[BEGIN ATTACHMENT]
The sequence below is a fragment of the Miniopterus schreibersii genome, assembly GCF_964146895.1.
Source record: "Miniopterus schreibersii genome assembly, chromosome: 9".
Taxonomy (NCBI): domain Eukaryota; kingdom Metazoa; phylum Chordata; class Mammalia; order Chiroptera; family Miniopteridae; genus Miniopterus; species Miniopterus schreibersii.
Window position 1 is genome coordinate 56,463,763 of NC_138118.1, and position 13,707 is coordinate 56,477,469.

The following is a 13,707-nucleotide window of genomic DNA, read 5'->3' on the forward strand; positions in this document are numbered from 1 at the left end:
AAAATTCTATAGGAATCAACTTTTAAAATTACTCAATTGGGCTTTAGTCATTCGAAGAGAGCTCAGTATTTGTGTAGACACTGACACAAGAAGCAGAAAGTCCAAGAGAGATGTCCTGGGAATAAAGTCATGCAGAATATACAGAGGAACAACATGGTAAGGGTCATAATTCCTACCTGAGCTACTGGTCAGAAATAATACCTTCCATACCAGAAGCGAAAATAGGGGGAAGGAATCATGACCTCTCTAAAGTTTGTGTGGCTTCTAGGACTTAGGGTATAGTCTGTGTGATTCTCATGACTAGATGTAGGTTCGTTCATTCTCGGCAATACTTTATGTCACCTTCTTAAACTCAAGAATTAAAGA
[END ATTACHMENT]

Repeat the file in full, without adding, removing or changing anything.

The sequence below is a fragment of the Miniopterus schreibersii genome, assembly GCF_964146895.1.
Source record: "Miniopterus schreibersii genome assembly, chromosome: 9".
Taxonomy (NCBI): domain Eukaryota; kingdom Metazoa; phylum Chordata; class Mammalia; order Chiroptera; family Miniopteridae; genus Miniopterus; species Miniopterus schreibersii.
Window position 1 is genome coordinate 56,463,763 of NC_138118.1, and position 13,707 is coordinate 56,477,469.

The following is a 13,707-nucleotide window of genomic DNA, read 5'->3' on the forward strand; positions in this document are numbered from 1 at the left end:
AAAATTCTATAGGAATCAACTTTTAAAATTACTCAATTGGGCTTTAGTCATTCGAAGAGAGCTCAGTATTTGTGTAGACACTGACACAAGAAGCAGAAAGTCCAAGAGAGATGTCCTGGGAATAAAGTCATGCAGAATATACAGAGGAACAACATGGTAAGGGTCATAATTCCTACCTGAGCTACTGGTCAGAAATAATACCTTCCATACCAGAAGCGAAAATAGGGGGAAGGAATCATGACCTCTCTAAAGTTTGTGTGGCTTCTAGGACTTAGGGTATAGTCTGTGTGATTCTCATGACTAGATGTAGGTTCGTTCATTCTCGGCAATACTTTATGTCACCTTCTTAAACTCAAGAATTAAAGA